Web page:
Washington hunters and anglers are being rallied to Olympia this Thursday for a public hearing on a pair of bills that merge WDFW with State Parks, and being asked to send letters opposing SB 5669 and HB 1850.
The companion bills, introduced in the Senate and House in recent days, also make the director of the new Department of Conservation and Recreation an appointment of the governor and turn the Fish & Wildlife Commission into an advisory body only.
That latter point irks at least two sportfishing groups and one industry heavyweight.
“The Commission would no longer be able to make policies for the people of Washington, whom own the resources,” reads a Web alert from Puget Sound Anglers. “Big government will take control of your resources and decision making. There is also the possibility our resources will be hijacked by special interest groups. Haven’t you had enough of this? This will set our fisheries back 20 years.”
The Fish & Wildlife Commission was created by a referendum in 1995 that passed 60.99 to 39.01 percent. It was supported by a majority of voters in all 39 counties of the state, and in some counties by astonishingly large percentages — 74.5 percent in Spokane County, and 70 percent in Lewis and Pierce Counties.
“The people have voted on this. They voted on this. And overwhelmingly … they said ‘We want a commission, and we want a commission to set policy,'” said Tony Floor, fishing affairs director of the Northwest Marine Trade Association and a now-retired 30-year WDFW employee, on The Outdoor Line radio show his past weekend. “We’ve got to have a commission that hears the people. There are nine people on the commission. They’re from different places in the state — Eastern Washington, sport, commercial, habitat, hatcheries — it’s very well balanced.”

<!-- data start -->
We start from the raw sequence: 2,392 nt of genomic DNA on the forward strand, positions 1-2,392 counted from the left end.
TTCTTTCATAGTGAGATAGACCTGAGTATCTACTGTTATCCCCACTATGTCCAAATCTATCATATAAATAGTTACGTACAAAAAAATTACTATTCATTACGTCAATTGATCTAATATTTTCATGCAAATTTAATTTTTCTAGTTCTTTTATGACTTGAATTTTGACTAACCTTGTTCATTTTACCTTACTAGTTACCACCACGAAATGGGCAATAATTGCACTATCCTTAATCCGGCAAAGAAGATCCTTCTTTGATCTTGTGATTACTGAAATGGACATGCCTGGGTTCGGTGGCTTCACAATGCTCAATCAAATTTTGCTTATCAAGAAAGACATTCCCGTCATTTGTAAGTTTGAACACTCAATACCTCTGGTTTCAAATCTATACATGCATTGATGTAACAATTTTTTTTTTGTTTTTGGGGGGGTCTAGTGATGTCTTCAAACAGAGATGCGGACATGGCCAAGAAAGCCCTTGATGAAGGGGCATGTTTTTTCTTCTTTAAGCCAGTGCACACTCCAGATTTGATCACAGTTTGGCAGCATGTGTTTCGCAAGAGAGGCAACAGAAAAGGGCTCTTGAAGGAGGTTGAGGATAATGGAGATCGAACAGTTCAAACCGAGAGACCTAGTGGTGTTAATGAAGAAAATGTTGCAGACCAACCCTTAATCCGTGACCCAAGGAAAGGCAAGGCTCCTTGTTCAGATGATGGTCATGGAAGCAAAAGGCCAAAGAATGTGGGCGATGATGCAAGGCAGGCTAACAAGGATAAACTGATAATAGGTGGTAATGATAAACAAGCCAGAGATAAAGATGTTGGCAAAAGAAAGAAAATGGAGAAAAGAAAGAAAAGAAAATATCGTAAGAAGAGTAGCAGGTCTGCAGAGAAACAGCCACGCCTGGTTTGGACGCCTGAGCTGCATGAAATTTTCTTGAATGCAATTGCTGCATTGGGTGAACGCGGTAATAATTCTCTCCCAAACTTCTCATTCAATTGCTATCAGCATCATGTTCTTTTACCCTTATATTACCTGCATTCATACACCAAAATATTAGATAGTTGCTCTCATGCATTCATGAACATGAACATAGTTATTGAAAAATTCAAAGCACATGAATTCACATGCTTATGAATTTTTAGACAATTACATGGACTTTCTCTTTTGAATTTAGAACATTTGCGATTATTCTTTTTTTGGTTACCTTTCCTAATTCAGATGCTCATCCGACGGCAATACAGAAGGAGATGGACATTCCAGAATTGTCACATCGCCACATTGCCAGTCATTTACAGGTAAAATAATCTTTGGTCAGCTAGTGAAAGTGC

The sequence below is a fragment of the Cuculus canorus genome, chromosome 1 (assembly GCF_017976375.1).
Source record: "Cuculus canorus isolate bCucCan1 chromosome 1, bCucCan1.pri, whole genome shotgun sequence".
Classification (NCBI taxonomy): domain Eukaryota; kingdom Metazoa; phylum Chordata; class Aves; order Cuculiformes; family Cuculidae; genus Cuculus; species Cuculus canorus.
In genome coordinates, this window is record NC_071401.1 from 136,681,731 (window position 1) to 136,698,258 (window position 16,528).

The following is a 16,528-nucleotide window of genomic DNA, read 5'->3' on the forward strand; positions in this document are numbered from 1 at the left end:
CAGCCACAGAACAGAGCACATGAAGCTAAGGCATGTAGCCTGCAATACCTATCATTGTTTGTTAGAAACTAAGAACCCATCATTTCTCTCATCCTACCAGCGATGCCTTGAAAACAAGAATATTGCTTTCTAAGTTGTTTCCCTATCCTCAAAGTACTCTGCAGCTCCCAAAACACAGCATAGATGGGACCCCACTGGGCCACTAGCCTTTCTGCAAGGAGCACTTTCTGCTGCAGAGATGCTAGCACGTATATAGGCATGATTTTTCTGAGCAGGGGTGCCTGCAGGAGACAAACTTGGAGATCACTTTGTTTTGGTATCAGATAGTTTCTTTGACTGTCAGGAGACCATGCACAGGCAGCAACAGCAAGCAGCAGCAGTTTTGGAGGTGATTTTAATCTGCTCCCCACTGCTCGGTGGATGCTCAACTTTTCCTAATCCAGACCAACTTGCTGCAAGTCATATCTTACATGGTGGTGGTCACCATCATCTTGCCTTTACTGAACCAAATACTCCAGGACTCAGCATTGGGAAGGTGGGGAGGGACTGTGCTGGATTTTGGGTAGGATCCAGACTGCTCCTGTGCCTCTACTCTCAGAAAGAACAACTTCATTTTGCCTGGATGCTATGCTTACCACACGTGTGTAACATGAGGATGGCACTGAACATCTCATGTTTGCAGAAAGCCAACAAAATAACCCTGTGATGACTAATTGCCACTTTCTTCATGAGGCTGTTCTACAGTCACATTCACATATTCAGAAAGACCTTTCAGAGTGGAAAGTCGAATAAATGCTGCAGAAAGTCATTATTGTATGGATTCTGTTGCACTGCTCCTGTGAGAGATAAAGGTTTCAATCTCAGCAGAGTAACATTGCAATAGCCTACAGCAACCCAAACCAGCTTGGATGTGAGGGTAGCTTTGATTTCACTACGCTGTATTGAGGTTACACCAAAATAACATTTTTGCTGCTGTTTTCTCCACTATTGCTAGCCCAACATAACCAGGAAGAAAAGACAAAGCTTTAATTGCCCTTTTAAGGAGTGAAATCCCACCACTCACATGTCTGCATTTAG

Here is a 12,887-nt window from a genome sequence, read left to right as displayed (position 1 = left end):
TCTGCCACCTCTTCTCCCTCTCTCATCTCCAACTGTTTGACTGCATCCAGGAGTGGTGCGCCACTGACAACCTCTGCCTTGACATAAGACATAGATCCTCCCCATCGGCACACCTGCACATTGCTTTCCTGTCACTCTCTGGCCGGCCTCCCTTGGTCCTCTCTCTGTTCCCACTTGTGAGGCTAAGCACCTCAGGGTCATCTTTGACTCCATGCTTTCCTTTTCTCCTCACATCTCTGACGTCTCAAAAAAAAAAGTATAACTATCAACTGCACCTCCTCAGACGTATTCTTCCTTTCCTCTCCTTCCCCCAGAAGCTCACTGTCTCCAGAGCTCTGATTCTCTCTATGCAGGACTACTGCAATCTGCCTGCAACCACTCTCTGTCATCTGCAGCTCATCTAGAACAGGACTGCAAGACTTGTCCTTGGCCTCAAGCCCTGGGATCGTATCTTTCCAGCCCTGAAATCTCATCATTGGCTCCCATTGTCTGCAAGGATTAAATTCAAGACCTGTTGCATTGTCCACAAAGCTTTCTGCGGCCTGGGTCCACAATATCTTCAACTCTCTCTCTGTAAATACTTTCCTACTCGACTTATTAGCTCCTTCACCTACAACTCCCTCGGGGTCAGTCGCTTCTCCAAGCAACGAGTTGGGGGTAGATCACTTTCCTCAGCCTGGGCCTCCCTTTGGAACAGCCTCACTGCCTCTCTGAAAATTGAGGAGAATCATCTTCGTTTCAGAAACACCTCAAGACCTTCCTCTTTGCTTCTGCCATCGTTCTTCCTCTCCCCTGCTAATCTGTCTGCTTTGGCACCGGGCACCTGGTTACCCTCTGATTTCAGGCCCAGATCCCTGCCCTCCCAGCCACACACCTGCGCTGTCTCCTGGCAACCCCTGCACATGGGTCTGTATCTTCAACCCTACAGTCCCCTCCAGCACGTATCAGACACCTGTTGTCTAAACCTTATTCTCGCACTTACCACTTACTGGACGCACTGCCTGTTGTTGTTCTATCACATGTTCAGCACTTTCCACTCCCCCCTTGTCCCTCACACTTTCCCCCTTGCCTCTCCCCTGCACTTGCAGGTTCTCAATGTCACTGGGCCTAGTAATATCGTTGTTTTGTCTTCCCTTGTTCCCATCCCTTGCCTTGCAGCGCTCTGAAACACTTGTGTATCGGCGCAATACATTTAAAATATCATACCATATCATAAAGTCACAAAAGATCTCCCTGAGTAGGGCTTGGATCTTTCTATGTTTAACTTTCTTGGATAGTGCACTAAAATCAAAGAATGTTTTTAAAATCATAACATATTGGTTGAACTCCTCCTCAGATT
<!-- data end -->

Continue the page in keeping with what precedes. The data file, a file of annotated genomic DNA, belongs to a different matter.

A message that Coastal Conservation Association members are being asked to send terms the bills an “end run on Referendum 45,” and says it “should have sent a clear message to the legislature and the Governor, that the public wanted a citizens commission that was no longer going to tolerate business as usual when it comes to managing our State’s natural resources.”
Bryan Irwin, CCA’s regional president, recently told Allen Thomas of The Columbian that “maintaining the authority of the commission is our No. 1 legislative priority.”
PSA also challenges assumptions the merger will save the state money.
“We don’t see where combining WDFW with other agencies shows any real cost savings,” reads a statement they ask anglers to forward to their own legislators and the governor. “It is more (probable) that the merger would create nothing more than more red tape, and inefficiency in trying to merge three disparate state agencies.”
A frequent poster on Gamefishin.com emailed his legislators and got back two responses that indicated early opposition to the bills and questions about the cost savings.
According to Governor Gregoire’s projections, merging WDFW, Parks and the Recreation and Conservation Office, as well as other natural resource agency consolidations would save $2.5 million over the coming two years and kill 14 jobs.
Eliminating boards and commissions, such as the Fish & Wildlife Commission, would save $7.4 million in the next biennium.
Basically chump change in the grand scheme, coping with a $4.7 billion — that’s a “b,” not an “m” — revenue shortfall over the next two years.
While the State Parks & Recreation Commission has voiced their opposition, the Fish & Wildlife Commission so far has been mum, unlike last year when it issued a statement opposing a Senate bill that would have folded WDFW into DNR.
Who knows why, but it may be because WDFW is pinning a lot of hope on passage of license fee hikes for the first time in ten years to help stabilize its budget.
Dave Workman, one of the state’s senior gun and hunting writers, also blogs about the merger idea today.
Sportsmen and women are concerned that the merger will further remove them from the table, even though they “pay the freight” for fish and wildlife in this state through fees for hunting and fishing licenses, tags and permits, and special federal excise taxes on firearms and ammunition, fishing tackle and accessories (including boats and motors). Non-hunting shooters pay into this fund with their excise taxes, and they should also have a say because up to ten percent of those excise tax apportionments that come back to the states through the Federal Aid to Wildlife Restoration program can be used for range development and hunter education.
A couple weeks ago he pitched a 10-point plan that he says would help WDFW “better able to sustain itself,” and in part that means “rolling back” the hunting regulations several decades to when the agency had far more customers than it currently does.